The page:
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Use pharma to ease the pain

Kathleen Brooks
THE last few weeks have been torrid for UK drugs giant GlaxoSmithKline. It has been accused of taking insuffucient action over allegations that its diabetes drug Avendia causes heart attacks. This comes hot on the heels of a $1bn settlement over claims its antidepressent Paxil, causes birth defects.

Its share price has fallen more than 3 per cent in the past week, but now could be a good buying opportunity. The company reported solid results for 2009 last month. Sales growth expanded for the first time in three years due to a surge in demand for flu vaccinations and Relenza, its antiviral drug used in the treatment of HIV. Charles Stanley, a stockbroker, published a note on 15 February and its view is that GlaxoSmithKline was “underrated and good value at prevailing levels.” The note praised the company’s ongoing work to broaden its product base. By reducing its reliance on blockbuster drugs, the note points out that GlaxoSmithKline faces a “relatively small off-patent cliff in the coming years.”

Patent expiration has been the elephant in the room for drugs firms. It cost GalxoSmithKline more than $1.4bn last year. But big pharma companies have taken steps to mitigate its effects, which are paying off and the pharma sector should perform strongly.

For starters, patent expiry does not need to be all bad news for the pharma sector. S&P equity research has a buy recommendation for Novartis, the Swiss pharmaceuticals giant, due to its strength in generic drug manufacturing. Sho Matsubara, an equity analyst for Standard & Poor’s, says that even the production of lower margin generic drugs can be profitable for big pharma companies due to their economies of scale.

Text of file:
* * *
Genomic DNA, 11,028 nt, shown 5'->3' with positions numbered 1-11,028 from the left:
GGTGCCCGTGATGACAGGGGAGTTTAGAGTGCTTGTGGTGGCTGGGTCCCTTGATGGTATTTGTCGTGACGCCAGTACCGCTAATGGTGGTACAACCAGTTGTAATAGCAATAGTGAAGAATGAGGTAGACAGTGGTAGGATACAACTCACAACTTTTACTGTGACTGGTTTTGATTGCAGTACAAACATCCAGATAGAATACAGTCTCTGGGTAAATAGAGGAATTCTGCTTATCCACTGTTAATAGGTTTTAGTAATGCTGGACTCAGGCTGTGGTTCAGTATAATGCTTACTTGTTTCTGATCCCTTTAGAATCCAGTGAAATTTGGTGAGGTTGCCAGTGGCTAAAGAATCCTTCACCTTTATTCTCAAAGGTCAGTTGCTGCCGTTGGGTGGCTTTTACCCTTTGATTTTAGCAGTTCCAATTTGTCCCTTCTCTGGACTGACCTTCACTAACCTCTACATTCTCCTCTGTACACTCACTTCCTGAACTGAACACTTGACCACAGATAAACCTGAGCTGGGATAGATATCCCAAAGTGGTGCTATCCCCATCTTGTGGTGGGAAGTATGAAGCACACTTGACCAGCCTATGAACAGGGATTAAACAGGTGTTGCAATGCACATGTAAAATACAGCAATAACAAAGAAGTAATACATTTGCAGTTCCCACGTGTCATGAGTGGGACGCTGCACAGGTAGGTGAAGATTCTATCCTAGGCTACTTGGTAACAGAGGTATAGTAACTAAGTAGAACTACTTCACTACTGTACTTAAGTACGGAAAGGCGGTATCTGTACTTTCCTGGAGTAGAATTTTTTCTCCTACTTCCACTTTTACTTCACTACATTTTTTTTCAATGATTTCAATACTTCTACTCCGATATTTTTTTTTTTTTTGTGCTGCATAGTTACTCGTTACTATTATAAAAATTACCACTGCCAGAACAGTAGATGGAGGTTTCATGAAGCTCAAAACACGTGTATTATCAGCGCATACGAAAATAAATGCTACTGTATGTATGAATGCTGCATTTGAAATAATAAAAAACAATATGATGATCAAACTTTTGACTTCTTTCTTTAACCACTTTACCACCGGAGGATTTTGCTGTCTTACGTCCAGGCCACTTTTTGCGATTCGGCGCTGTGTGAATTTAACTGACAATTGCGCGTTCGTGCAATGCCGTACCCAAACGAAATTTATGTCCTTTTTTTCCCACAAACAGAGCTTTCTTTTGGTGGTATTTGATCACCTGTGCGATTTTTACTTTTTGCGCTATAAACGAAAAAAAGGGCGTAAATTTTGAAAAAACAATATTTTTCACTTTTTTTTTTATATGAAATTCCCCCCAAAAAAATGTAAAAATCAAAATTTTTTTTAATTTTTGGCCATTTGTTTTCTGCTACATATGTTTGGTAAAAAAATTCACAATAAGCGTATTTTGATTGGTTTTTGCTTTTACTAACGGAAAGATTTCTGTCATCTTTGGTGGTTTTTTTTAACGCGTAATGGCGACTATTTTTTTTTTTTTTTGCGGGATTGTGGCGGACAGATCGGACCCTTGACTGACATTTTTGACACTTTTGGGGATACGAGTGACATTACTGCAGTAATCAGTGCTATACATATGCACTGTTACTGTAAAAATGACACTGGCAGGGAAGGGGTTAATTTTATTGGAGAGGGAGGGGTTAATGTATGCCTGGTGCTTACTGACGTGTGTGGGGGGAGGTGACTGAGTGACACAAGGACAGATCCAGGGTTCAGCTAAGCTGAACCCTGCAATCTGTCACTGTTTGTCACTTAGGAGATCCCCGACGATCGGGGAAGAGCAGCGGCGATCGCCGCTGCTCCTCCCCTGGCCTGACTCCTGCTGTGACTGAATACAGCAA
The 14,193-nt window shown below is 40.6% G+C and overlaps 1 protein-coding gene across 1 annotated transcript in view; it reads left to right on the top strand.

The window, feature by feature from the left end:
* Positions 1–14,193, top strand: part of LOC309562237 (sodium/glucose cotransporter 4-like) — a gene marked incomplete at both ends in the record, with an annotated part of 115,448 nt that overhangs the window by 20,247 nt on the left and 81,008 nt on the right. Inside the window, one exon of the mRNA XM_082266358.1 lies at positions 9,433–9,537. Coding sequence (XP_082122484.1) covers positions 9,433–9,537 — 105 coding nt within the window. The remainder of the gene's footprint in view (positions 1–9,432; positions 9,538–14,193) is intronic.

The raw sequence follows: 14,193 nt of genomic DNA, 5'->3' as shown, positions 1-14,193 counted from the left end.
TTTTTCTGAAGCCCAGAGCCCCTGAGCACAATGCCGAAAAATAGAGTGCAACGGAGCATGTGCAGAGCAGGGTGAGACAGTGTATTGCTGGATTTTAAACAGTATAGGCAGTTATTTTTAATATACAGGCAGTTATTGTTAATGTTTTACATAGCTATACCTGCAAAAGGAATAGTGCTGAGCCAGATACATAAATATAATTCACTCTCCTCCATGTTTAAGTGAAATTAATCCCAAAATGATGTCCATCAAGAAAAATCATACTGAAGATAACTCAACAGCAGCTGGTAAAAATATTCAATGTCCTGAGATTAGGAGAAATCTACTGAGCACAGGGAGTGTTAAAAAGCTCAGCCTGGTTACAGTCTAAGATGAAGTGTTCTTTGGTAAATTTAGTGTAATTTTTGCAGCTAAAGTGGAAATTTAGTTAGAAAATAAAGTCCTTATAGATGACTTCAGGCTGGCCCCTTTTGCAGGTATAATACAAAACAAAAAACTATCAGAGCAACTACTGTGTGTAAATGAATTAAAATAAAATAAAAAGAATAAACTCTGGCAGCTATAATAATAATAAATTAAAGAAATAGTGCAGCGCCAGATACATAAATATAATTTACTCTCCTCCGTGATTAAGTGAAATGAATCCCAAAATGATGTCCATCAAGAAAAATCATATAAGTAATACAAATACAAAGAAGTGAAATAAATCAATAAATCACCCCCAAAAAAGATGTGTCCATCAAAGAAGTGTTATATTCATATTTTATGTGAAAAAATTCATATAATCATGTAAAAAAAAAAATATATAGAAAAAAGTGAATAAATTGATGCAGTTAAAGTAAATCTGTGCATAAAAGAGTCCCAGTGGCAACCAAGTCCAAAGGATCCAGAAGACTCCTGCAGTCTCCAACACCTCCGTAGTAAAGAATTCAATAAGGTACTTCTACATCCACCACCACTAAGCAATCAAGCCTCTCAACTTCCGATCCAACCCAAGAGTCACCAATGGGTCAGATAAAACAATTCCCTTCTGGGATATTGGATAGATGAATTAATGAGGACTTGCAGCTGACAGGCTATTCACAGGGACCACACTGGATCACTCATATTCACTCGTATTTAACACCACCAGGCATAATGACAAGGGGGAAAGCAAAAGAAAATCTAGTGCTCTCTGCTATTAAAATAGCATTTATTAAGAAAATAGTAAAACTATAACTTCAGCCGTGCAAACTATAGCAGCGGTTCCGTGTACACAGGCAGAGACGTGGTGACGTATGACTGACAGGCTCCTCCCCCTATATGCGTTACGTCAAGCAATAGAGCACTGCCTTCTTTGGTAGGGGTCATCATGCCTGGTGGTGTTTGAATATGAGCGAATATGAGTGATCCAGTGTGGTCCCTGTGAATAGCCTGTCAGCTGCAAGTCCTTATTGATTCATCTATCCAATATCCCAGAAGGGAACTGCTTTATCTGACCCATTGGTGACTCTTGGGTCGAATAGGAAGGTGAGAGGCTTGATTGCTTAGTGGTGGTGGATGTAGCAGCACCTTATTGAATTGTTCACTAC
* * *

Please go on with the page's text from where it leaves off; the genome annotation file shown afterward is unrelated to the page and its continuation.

Pharma is traditionally a defensive sector, which should cause it to outperform, says Matsubara, when the financial markets experience periods of volatility as they are now. And it also has relatively high dividend yields, for example Roche’s dividend yield for 2009 was 3.25 per cent and this year GlaxoSmithKline’s is expected to be nearly 6 per cent. This is attractive for traders of contracts for difference (CFD) since holders get a dividend just as if they held the actual share.
It is also worth noting that pharma revenues are not dependent on an economic upswing – people will always get ill and need medicine. Another factor that could boost the sector is that healthcare reform in the US has lost steam in the Senate, which reduces the regulatory risk for now.

So, while other sectors are looking ill or even moribund, healthcare looks relatively healthy.